These are Di Ciccio broccoli plants that I grew for late spring and summer harvests. They were still producing so many strong shoots when I sowed the fall/winter brassicas that I decided I didn't need replacement plants. They are still producing, albeit smaller shoots, but I also have a few pounds of frozen shoots so I don't regret my decision.

This is one of my goofs. I just could not get the celery and celeriac to grow. Last year I sowed seeds for them on July 23 and this year on August 1. The plants shown below just days ago are smaller than the plants last year on August 29.  Last year I started harvesting celery in December, this year, hmm, the plants are so small, poor things, they probably won't size up enough to provide much of a harvest before they bolt in the spring. But I had the plants and the space so I set them out anyway. Maybe they'll surprise me.

Monarch celeriac (left) Dorato d'Asti celery

One thing I decided not to grow for fall/winter harvests this year is cabbage. If I had sown seeds any time from July into early September I could have been harvesting both Napa and European type cabbages into winter. Beets are another vegetable that can be harvested into the winter if sown early enough. I'm thinking of trying to start some now since we are supposed to continue to enjoy warm weather for a while. Beet seeds sown directly into cold soil will probably fail to germinate, I know because I've tried. But I've learned that I can sow beets into paper pots and get them going indoors, then they can be set out into the garden where they will tolerate most anything that winter throws their way here. Oh, and let's not forget carrots, if the sow bugs hadn't decimated my late summer sowing of carrots I might have been pulling carrots this winter. I went ahead and sowed more carrots, but like the poor little celery and celeriac plants, they may never amount to much before I have to clear them out to make way for onions.

This year I devoted room in one bed for quick growing greens. The tunnels shown below are where I've been growing mostly salad and cutting greens plus beets and chard. This has been mostly cleaned out now, there's some lettuce and gai lan remaining in one tunnel.

The other tunnel has a bit of arugula and some baby kale remaining, both of which need to be cleaned out, and there's a few chard plants that are succumbing to powdery mildew.

But back in January I was able to start a variety of greens. I sowed seeds for a few varieties of spinach into paper pots on January 9 and got them going indoors. We had such a mild January this year that the spinach took off and I got to harvest the first round on February 27. I'm not sure that that would be possible in a "normal" colder and wetter year (what is "normal" these days?).  The unusually mild weather also allowed me to directly sow seeds in January for arugula, rapini, pac choi, Tokyo Bekana (a loose leaf napa cabbage), and mizuna which gave me a big jump on spring harvests.   You can see what was happening in my garden this past February on my February Garden Tour post.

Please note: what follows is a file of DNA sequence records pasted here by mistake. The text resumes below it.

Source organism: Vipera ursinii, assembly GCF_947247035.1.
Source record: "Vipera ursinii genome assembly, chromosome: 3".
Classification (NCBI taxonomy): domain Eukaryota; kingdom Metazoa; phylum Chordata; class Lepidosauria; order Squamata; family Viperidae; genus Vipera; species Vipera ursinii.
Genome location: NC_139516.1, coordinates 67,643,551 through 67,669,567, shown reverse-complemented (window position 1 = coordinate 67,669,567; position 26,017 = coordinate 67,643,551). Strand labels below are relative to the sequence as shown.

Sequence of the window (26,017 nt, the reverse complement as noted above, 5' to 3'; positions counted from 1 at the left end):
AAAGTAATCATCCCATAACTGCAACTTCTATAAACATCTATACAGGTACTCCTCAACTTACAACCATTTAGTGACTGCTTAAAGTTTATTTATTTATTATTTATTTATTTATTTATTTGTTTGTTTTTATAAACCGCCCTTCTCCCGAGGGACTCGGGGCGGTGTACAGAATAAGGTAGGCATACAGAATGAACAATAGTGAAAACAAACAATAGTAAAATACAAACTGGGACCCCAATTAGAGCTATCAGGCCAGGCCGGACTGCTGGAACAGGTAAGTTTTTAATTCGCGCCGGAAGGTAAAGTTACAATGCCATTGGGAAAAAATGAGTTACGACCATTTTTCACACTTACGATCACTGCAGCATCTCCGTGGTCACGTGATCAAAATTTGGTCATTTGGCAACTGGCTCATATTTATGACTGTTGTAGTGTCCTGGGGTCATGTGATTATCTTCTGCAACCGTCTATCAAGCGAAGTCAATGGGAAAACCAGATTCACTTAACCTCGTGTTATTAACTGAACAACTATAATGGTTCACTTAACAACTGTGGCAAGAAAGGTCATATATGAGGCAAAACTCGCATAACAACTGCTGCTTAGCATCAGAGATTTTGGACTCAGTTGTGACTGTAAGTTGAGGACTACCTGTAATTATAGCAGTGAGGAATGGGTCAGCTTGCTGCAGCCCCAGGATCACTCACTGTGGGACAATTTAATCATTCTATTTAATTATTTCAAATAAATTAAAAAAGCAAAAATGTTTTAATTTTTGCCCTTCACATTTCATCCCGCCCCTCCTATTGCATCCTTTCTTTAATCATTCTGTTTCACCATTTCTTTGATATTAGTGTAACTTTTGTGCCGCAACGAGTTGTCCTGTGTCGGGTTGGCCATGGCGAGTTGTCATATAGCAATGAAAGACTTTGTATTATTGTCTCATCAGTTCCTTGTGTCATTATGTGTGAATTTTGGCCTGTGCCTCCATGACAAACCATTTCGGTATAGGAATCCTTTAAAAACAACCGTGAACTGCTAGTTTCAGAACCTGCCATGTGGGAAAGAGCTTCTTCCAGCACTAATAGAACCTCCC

I'm always willing to push the limits if I have the seeds, space, and time to do the work. So I'll be further testing the limits of the growing season here this fall, I've got chard, spinach, and lettuce starts that I will be setting out into these tunnels in the next few weeks. I'm going to directly sow seeds for rapini, mache, and radishes there as well. And I'm going to try to get some beets going, starting them in paper pots and then setting them out when they have a couple of true leaves.

So you may be wondering why I use the tunnels. The only way that I can grow a crop of tender greens, at least of late, is to grow them under cover otherwise the birds just devour them, that's the primary reason for the tunnels. But they are also handy if frost is predicted, it's easy to add a layer of row cover or frost cloth to the tunnels to provide overnight protection.

There's one more significant resident of the winter garden, favas! Dave would be sorely disappointed if I didn't grow favas every year. I've figured out a great rotation for planting favas. When my tomatoes are done and gone from the garden I sow the fava seeds inside the tomato cages. The birds love to dig up fava seedlings and can peck the foliage of the growing plants into oblivion. The tomato cages are a convenient support for bird netting and then as the plants grow and get heavy with beans the cages prevent the plants from flopping all over the place. The only minor disadvantage to using the cages is that it can be a little difficult to harvest the beans, but it's not as bad as having to wade through a bunch of flopped over plants. My very well drained raised beds makes it possible for me to sow fava seeds even in the coldest wettest time of the year with minimal danger of having the seeds rot in wet soil. That gives me a wide range of planting dates but I generally sow them sometime in November or December. They don't produce beans until spring, but if the plants are mature enough I harvest tender young leaves to eat as salad greens or to cook like spinach.